The prospect of a winter World Cup in 2022 took a step forward after Europe’s football leaders agreed a summer event could not be played in Qatar.
The nation won a controversial bidding process to stage the competition, where summer temperatures can reach 50C.
Uefa’s 54 member associations backed the move at a meeting in Croatia.
“What has come out of this meeting is that the World Cup cannot be played in Qatar in the summer,” said Britain’s Fifa vice-president Jim Boyce.
“Everyone was certainly in agreement about that.”
Boyce added that the debate was now regarding whether it would be played in January 2022 or November and December of that year.
The British associations want to ensure their festive fixtures are protected for their domestic league seasons, while Uefa favour January so that it would not impact on the Champions League.
But Boyce, who is also a former president of the Irish Football Association, says the associations do not want Fifa to rush that decision.
“There is still nine years to go and people feel Fifa should sit down with all the major stakeholders and come up with a solution that would cause the minimum disruption to football.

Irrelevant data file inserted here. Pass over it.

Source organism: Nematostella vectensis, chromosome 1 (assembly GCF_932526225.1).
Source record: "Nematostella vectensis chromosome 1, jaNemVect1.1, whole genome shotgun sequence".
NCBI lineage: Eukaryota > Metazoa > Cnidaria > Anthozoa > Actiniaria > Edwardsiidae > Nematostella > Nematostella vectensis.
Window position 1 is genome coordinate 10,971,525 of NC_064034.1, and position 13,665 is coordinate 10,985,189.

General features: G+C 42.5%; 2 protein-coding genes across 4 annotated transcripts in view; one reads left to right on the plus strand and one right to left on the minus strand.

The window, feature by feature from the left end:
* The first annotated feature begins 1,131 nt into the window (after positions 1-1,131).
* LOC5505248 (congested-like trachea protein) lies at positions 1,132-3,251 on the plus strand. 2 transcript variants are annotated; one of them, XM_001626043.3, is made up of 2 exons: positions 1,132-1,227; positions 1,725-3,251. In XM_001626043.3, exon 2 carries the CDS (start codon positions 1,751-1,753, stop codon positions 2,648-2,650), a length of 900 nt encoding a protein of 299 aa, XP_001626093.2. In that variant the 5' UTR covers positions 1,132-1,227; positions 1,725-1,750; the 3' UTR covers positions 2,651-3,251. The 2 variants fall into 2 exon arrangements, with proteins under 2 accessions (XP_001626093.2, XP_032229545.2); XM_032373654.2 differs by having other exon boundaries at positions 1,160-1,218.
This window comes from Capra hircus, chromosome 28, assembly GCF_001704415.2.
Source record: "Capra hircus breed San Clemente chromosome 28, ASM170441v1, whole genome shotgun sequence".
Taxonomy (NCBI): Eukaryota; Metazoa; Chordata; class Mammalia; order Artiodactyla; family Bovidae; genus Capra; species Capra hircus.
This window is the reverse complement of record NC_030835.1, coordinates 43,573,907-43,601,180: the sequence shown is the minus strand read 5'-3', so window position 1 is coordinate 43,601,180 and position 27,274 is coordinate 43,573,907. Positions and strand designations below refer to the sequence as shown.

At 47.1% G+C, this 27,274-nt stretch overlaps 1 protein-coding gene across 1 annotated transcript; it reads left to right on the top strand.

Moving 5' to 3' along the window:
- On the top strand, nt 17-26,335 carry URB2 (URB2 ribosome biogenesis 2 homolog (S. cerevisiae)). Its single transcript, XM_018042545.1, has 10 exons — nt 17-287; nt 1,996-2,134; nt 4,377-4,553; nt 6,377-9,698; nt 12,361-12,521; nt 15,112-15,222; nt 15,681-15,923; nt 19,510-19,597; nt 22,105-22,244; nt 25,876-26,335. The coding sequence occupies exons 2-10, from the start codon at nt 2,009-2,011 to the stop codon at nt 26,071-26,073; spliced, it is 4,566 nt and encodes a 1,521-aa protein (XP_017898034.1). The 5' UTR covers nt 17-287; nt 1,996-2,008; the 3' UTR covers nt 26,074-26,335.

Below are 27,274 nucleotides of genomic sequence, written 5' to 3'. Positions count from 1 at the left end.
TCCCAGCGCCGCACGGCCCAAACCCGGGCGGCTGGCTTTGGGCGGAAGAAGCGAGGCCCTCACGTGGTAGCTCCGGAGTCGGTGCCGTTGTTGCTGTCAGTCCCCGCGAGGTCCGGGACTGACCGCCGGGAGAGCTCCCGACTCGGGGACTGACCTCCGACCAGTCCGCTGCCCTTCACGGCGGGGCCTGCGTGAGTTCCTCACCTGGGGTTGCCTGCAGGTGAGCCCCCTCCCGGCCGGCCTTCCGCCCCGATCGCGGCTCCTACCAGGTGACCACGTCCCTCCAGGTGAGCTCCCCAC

“There is plenty of time to do that in my opinion, and hopefully football will be the winner.”
The decision to move the World Cup to winter ultimately rests with the world governing body, but this backing sends a strong message from some of the most powerful bodies in international football.
Fifa’s executive committee is expected to agree in principle to move the World Cup to the winter at its meeting in Zurich which begins on 3 October.
Football Association chairman Greg Dyke said the tournament might have to move location if a suitable time to play in Qatar could not be agreed, while Fifa’s own medical chief, Michel D’Hooghe, advised that the risks posed to supporters by extreme heat are too great.
However, the head of the Qatar 2022 World Cup, Hassan al-Thawadi,has rejected calls for the tournament to be awarded to another country, despite Fifa president Sepp Blatter admitting the governing body may have made a “mistake” in awarding the competition to Qatar in the summer.
Earlier this week, Australia’s soccer chief Frank Lowy said his country’s Football Federation (FFA) may seek compensation if the 2022 World Cup is switched to the winter after his country lost out to Qatar.